The surgery went very smoothly, and Mr. Jin’s symptoms improved markedly. However, Mr. Jin and Mrs. Liu’s questions remained unanswered. So what kind of scalpel can be worth $600? And why buy it in the middle of surgery? In Mr. Jin’s view, a scalpel is a tool for the doctor to operate on the patient, which the hospital should have prepared in advance.
It is highly unreasonable to ask the patient’s family to buy a scalpel during surgery. One more thing Mr. Jin found challenging was that the doctor never told them about the cost before the operation. He did not want to spend a lot of money in vain, so he sought out the chief surgeon, hoping that he might be able to answer his doubts.
But the doctor’s words dealt a blow to Mr. Jin. The doctor said that the $600 scalpel was made of precious stones, so the price was high. Mr. Jin only has physical problems, but his brain is still functioning well. He did not believe the doctor’s deceitful explanation.
Mr. Jin considered the surgery successful. Moreover, he had medical insurance to reimburse him, so he did not continue to pursue further. But when he was discharged from the hospital, he and his wife were dumbfounded that the $600 scalpel cost was not reimbursed by the hospital.
The fact that Mr. Jin spent $600 to buy a knife made him angry, and he felt deceived by the hospital. So he looked at all the hospital admission documents and finally discovered a bunch of clues in the receipts. Except for the cost of the scalpel listed among the cost of supplies, which is paid at the hospital’s outpatient department, everything else is paid at the inpatient department.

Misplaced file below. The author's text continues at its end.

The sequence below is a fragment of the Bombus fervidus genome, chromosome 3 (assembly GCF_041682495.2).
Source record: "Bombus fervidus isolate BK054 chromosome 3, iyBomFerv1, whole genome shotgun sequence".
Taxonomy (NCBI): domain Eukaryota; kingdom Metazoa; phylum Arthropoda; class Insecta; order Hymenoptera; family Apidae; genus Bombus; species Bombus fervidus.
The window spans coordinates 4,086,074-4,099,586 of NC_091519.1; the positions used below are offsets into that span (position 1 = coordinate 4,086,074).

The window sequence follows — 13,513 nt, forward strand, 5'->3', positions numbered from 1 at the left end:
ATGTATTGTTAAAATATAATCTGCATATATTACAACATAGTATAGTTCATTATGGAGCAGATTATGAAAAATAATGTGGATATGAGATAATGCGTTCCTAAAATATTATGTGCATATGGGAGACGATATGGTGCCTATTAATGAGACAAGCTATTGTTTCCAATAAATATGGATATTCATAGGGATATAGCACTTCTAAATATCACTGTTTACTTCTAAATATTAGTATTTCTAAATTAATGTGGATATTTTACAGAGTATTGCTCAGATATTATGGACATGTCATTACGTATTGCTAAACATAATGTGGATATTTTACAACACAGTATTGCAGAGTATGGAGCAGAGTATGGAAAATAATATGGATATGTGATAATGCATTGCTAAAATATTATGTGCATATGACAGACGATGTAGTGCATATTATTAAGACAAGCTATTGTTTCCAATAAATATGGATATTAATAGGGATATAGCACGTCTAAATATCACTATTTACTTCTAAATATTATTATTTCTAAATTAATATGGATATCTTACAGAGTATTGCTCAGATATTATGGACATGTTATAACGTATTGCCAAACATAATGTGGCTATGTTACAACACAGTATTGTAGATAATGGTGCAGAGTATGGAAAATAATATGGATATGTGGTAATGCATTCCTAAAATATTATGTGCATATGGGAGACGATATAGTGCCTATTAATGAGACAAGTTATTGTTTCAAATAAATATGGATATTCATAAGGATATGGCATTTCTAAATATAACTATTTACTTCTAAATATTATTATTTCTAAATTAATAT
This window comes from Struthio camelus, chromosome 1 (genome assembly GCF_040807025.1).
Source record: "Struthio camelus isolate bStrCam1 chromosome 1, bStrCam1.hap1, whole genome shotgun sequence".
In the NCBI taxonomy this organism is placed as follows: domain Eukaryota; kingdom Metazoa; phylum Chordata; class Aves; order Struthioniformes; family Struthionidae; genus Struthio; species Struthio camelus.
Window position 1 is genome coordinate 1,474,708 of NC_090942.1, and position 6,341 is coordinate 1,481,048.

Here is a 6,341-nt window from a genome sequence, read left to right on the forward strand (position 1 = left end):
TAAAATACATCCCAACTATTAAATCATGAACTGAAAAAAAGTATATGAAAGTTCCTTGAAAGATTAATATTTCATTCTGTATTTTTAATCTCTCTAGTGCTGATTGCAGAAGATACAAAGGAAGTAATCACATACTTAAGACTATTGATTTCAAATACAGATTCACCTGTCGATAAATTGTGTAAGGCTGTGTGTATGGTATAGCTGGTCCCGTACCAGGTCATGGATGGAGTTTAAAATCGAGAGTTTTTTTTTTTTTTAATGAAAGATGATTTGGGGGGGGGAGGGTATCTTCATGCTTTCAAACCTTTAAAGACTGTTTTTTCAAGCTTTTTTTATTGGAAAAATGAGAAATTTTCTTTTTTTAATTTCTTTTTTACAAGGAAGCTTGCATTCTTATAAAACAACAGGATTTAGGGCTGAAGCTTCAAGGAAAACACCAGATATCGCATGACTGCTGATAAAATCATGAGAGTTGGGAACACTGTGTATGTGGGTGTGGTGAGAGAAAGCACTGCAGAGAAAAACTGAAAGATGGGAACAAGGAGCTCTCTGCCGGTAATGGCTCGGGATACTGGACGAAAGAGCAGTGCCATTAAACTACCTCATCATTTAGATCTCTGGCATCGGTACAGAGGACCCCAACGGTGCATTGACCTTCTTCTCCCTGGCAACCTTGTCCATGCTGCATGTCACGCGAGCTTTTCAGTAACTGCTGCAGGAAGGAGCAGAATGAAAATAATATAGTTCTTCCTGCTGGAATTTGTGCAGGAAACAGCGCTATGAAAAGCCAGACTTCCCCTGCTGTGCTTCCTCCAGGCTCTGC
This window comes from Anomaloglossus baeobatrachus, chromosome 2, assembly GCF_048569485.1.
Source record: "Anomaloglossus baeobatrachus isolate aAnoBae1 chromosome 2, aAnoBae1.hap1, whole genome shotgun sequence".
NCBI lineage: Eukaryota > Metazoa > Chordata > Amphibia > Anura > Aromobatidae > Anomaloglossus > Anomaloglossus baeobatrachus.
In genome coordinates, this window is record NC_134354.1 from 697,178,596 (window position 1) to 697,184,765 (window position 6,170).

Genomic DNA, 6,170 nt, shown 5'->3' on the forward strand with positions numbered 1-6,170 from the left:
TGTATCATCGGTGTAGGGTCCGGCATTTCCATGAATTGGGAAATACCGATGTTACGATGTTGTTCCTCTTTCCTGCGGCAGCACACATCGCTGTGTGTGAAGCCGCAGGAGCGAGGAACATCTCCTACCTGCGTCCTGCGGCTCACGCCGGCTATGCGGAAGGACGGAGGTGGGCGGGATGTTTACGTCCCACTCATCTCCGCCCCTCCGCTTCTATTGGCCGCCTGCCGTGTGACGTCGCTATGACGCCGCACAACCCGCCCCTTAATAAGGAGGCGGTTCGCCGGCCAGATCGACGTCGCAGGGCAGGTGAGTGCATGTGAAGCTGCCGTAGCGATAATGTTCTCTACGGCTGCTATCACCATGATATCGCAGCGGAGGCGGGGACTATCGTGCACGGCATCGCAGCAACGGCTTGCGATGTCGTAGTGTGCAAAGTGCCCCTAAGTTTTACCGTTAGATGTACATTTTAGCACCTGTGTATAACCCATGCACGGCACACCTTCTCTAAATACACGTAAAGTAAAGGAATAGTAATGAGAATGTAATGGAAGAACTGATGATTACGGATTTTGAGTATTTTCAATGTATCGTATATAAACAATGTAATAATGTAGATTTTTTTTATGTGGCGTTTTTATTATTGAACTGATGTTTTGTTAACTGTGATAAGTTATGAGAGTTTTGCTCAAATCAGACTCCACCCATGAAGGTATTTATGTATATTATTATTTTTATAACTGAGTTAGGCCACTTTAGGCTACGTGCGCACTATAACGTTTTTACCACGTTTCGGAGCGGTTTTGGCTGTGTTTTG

Is this the reason why the scalpel costs cannot be reimbursed?
Mr. Jin went to the hospital with his doubts to clarify the situation. When Mr. Jin could not find the primary surgeon who performed his operation, the principal surgeon said that buying the scalpel during the procedure is common, and all the patients here do.
In addition, the primary surgeon also said that the operation’s cost would be discussed with the patient before the procedure, and it is impossible to “behead somebody before reporting to the king,” this is entirely contrary to their previous explanation to Mr. Jin.
Mr. Jin found Director Wang of the hospital. Director Wang explained the use of this scalpel to Mr. Jin. He said that there are many ways to remove colon polyps, one of which is mucosal dissection.